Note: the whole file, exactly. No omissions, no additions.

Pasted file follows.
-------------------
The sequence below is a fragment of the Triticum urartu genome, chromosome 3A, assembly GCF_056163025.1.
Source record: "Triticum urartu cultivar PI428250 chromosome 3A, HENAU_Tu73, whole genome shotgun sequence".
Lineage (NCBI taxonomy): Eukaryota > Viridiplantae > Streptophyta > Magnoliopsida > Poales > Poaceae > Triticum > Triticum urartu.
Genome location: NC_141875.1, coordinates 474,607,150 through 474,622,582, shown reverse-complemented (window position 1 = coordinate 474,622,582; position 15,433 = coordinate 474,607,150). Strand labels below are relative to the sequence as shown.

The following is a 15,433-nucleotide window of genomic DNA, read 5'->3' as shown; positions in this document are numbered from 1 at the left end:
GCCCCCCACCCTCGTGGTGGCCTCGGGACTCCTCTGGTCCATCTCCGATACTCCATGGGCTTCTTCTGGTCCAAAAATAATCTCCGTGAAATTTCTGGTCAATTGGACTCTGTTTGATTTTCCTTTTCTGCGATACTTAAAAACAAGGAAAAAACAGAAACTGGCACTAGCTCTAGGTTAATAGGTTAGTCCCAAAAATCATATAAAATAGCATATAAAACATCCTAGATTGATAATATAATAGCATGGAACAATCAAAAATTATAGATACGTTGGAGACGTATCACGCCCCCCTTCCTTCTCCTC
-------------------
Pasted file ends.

The sequence below is a fragment of the Triticum urartu genome, chromosome 3A, assembly GCF_056163025.1.
Source record: "Triticum urartu cultivar PI428250 chromosome 3A, HENAU_Tu73, whole genome shotgun sequence".
Lineage (NCBI taxonomy): Eukaryota > Viridiplantae > Streptophyta > Magnoliopsida > Poales > Poaceae > Triticum > Triticum urartu.
Genome location: NC_141875.1, coordinates 474,607,150 through 474,622,582, shown reverse-complemented (window position 1 = coordinate 474,622,582; position 15,433 = coordinate 474,607,150). Strand labels below are relative to the sequence as shown.

The following is a 15,433-nucleotide window of genomic DNA, read 5'->3' as shown; positions in this document are numbered from 1 at the left end:
GCCCCCCACCCTCGTGGTGGCCTCGGGACTCCTCTGGTCCATCTCCGATACTCCATGGGCTTCTTCTGGTCCAAAAATAATCTCCGTGAAATTTCTGGTCAATTGGACTCTGTTTGATTTTCCTTTTCTGCGATACTTAAAAACAAGGAAAAAACAGAAACTGGCACTAGCTCTAGGTTAATAGGTTAGTCCCAAAAATCATATAAAATAGCATATAAAACATCCTAGATTGATAATATAATAGCATGGAACAATCAAAAATTATAGATACGTTGGAGACGTATCACGCCCCCCTTCCTTCTCCTC